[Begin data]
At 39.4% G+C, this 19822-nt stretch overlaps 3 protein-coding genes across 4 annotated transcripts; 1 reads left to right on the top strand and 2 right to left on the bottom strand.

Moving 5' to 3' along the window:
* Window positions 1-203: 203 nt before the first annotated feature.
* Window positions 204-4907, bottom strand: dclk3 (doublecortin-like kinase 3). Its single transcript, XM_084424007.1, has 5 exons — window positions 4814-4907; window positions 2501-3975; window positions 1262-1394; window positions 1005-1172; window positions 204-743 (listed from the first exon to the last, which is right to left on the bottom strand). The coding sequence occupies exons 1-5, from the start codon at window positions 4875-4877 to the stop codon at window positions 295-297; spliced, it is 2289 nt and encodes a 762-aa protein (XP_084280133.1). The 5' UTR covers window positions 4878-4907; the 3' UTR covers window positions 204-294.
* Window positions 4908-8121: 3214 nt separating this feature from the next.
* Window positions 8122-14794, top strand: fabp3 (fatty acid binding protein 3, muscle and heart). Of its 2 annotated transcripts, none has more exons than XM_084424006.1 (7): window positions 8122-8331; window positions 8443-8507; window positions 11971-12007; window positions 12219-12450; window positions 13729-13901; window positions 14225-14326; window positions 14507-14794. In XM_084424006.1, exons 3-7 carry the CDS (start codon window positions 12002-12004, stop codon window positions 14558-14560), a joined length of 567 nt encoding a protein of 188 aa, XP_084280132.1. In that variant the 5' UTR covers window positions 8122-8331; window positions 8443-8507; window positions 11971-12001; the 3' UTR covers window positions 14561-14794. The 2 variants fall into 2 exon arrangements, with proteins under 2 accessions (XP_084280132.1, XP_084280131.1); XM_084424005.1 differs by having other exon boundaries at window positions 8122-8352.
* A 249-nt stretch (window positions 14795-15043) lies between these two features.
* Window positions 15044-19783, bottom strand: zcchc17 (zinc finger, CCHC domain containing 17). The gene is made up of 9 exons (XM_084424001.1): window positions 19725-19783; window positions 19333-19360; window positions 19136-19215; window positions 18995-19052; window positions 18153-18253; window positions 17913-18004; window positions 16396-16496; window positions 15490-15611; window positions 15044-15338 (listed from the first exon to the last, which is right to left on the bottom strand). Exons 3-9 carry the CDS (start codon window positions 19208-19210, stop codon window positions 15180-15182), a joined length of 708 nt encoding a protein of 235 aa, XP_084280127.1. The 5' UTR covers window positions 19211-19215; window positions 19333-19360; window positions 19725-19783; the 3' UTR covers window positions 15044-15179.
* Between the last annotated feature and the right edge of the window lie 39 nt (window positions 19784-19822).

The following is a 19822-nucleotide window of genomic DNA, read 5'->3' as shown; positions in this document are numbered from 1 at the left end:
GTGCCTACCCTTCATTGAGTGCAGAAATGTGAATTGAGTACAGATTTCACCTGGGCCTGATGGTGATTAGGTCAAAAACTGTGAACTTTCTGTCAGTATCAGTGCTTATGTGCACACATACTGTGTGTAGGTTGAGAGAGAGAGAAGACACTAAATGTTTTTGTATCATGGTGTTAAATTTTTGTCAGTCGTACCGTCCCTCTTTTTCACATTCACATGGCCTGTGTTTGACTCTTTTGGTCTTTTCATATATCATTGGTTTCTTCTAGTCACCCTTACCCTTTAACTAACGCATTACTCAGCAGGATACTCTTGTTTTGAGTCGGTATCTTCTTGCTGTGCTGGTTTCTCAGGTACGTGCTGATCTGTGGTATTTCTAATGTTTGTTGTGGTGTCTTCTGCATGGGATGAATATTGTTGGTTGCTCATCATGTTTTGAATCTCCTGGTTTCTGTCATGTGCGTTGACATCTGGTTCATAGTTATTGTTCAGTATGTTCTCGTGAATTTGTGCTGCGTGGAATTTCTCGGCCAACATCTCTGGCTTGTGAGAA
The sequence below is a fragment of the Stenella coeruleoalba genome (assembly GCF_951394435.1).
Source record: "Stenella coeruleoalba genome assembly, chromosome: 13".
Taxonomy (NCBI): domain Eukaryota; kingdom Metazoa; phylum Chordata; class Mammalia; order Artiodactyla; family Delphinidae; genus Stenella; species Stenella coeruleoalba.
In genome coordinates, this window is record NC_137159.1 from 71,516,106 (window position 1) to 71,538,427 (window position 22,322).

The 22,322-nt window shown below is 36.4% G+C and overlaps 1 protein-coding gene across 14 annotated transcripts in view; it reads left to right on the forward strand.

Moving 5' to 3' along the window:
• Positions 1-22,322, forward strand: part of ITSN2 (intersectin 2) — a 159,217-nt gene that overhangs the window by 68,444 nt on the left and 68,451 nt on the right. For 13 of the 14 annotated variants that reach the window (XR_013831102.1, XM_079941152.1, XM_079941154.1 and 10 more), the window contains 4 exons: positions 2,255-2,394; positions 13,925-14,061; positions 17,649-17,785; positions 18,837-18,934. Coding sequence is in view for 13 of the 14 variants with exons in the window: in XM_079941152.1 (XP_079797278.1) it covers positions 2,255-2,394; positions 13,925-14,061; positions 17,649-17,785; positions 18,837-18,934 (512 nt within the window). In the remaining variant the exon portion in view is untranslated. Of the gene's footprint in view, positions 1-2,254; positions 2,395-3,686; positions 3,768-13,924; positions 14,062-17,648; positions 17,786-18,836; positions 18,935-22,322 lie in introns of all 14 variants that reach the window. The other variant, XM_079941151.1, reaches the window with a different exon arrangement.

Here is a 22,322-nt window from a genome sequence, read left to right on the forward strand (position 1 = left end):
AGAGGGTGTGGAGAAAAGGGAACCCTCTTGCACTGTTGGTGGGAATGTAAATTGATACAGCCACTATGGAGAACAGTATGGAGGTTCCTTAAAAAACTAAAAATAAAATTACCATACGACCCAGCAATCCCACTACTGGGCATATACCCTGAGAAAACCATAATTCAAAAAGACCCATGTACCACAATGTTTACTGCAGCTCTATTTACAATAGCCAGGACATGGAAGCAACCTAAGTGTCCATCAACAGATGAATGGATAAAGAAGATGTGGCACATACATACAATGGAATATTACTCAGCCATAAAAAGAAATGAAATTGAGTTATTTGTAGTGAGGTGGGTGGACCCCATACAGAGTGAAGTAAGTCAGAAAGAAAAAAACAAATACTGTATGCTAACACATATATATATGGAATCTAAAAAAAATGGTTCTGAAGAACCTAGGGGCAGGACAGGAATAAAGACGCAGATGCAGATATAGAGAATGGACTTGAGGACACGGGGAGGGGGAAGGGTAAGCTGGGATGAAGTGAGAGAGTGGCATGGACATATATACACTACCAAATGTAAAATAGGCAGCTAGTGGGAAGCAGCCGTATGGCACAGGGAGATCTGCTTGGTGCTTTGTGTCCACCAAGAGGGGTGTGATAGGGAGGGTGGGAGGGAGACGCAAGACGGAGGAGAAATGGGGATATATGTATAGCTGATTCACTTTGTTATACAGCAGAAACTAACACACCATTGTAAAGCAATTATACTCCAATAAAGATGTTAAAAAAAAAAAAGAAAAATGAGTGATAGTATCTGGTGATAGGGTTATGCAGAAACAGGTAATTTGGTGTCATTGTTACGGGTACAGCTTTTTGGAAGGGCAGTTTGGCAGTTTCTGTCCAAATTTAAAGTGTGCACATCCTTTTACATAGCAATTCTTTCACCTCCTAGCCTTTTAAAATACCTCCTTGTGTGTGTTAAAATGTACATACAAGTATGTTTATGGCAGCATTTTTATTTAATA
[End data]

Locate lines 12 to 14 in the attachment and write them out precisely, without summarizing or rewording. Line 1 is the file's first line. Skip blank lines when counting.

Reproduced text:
The sequence below is a fragment of the Stenella coeruleoalba genome (assembly GCF_951394435.1).
Source record: "Stenella coeruleoalba genome assembly, chromosome: 13".
Taxonomy (NCBI): domain Eukaryota; kingdom Metazoa; phylum Chordata; class Mammalia; order Artiodactyla; family Delphinidae; genus Stenella; species Stenella coeruleoalba.